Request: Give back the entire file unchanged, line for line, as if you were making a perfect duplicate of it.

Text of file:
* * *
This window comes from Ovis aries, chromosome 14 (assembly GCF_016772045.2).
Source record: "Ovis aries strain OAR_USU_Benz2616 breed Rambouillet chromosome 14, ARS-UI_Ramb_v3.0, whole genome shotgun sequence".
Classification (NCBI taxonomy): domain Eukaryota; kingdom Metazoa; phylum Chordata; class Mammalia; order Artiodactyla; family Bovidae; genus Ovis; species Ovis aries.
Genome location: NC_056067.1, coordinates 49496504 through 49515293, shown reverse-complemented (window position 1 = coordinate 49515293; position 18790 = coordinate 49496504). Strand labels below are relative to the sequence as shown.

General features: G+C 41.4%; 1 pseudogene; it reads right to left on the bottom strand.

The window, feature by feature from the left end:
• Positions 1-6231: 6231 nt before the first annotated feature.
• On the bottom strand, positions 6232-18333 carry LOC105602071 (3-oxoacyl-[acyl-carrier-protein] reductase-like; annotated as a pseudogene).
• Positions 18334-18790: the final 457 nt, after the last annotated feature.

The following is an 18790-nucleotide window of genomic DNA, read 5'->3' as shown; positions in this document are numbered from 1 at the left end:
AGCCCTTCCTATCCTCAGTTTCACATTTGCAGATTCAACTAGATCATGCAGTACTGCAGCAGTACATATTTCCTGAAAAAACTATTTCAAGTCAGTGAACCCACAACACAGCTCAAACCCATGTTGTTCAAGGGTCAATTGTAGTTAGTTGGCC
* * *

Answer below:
This window comes from Ovis aries, chromosome 14 (assembly GCF_016772045.2).
Source record: "Ovis aries strain OAR_USU_Benz2616 breed Rambouillet chromosome 14, ARS-UI_Ramb_v3.0, whole genome shotgun sequence".
Classification (NCBI taxonomy): domain Eukaryota; kingdom Metazoa; phylum Chordata; class Mammalia; order Artiodactyla; family Bovidae; genus Ovis; species Ovis aries.
Genome location: NC_056067.1, coordinates 49496504 through 49515293, shown reverse-complemented (window position 1 = coordinate 49515293; position 18790 = coordinate 49496504). Strand labels below are relative to the sequence as shown.

General features: G+C 41.4%; 1 pseudogene; it reads right to left on the bottom strand.

The window, feature by feature from the left end:
• Positions 1-6231: 6231 nt before the first annotated feature.
• On the bottom strand, positions 6232-18333 carry LOC105602071 (3-oxoacyl-[acyl-carrier-protein] reductase-like; annotated as a pseudogene).
• Positions 18334-18790: the final 457 nt, after the last annotated feature.

The following is an 18790-nucleotide window of genomic DNA, read 5'->3' as shown; positions in this document are numbered from 1 at the left end:
AGCCCTTCCTATCCTCAGTTTCACATTTGCAGATTCAACTAGATCATGCAGTACTGCAGCAGTACATATTTCCTGAAAAAACTATTTCAAGTCAGTGAACCCACAACACAGCTCAAACCCATGTTGTTCAAGGGTCAATTGTAGTTAGTTGGCC